The GCRA necessarily results in increasing differences between the subscribed cell time and the scheduled cell time. Ts is always shorter than Tc, so cells are scheduled to be sent earlier and earlier than the subscription time. Eventually, a cell will be scheduled too soon before the subscribed time. This limit τ is also established when the VC is established. This limit is also known as the cell delay variation time (CDVT). If a cell is scheduled to be sent within this limit, then the cell is said to be “conforming.”
The GCRA necessarily results periodically in some cells being non-con the prior art, non-conforming cells are typically rescheduled Ts later. For example, in FIG. 7A, the fourth cell was initially scheduled for transmission at t0+3Ts. However, this time would have been more than τ before t0+3Tc. Therefore, the cell was rescheduled to be sent at t0+4Ts and the subscribed time was reset to t1, the new scheduled transmission time. As a result, there is a loss of bandwidth or failure to keep up with the subscribed cell rate.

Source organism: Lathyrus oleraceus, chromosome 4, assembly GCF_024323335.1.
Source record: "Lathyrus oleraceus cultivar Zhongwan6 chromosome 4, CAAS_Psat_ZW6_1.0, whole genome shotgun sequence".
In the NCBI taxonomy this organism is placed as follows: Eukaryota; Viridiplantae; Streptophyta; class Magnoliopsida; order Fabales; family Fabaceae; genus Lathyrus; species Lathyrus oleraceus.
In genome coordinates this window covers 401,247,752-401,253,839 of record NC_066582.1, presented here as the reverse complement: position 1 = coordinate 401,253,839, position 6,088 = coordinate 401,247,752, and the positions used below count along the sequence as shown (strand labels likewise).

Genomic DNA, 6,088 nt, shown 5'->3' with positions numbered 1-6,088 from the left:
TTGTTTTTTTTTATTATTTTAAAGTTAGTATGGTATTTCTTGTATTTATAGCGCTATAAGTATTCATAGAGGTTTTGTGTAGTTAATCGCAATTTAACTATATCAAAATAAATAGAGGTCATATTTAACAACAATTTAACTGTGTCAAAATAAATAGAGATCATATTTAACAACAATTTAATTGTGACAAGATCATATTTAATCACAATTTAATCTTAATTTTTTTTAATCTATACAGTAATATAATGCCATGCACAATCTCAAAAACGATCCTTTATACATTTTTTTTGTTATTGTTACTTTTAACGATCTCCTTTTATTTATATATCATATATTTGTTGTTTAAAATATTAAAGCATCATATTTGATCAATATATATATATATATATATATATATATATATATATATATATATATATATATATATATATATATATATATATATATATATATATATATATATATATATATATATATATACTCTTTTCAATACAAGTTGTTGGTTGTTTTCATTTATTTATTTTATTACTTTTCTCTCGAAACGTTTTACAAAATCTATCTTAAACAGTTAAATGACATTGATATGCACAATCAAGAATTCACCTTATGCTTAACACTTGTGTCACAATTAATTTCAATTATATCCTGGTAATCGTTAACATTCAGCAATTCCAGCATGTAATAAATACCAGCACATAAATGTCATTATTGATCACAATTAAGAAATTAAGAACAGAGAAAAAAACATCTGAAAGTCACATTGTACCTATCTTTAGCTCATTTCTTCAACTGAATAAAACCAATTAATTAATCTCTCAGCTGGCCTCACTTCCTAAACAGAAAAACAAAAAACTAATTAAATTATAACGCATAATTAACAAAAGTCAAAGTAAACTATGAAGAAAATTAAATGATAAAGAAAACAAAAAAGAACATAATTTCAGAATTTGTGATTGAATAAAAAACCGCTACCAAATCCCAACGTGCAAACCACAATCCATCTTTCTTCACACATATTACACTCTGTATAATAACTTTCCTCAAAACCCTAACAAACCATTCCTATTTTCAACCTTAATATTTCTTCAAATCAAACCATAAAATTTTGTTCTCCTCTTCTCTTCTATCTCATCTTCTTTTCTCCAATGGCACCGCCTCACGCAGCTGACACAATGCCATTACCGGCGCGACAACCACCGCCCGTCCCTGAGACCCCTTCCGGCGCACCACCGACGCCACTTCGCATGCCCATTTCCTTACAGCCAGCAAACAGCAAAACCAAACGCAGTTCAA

There has been a suggestion to include a final traffic shaping step in ATM transmission systems. According to this suggestion, in the traffic shaping step, the flow of cells is smoothed to reduce the chance of traffic congestion which might occur inside an ATM device due to the burstiness of incoming traffic. A parallel sequencing scheme was suggested to achieve this. However, the parallel sequencing scheme requires multiple copies of hardware logic—one for each cell; it has a very high cost rendering it impractical for medium and low costs implementations, and requires reordering of every arrival or departure of cells.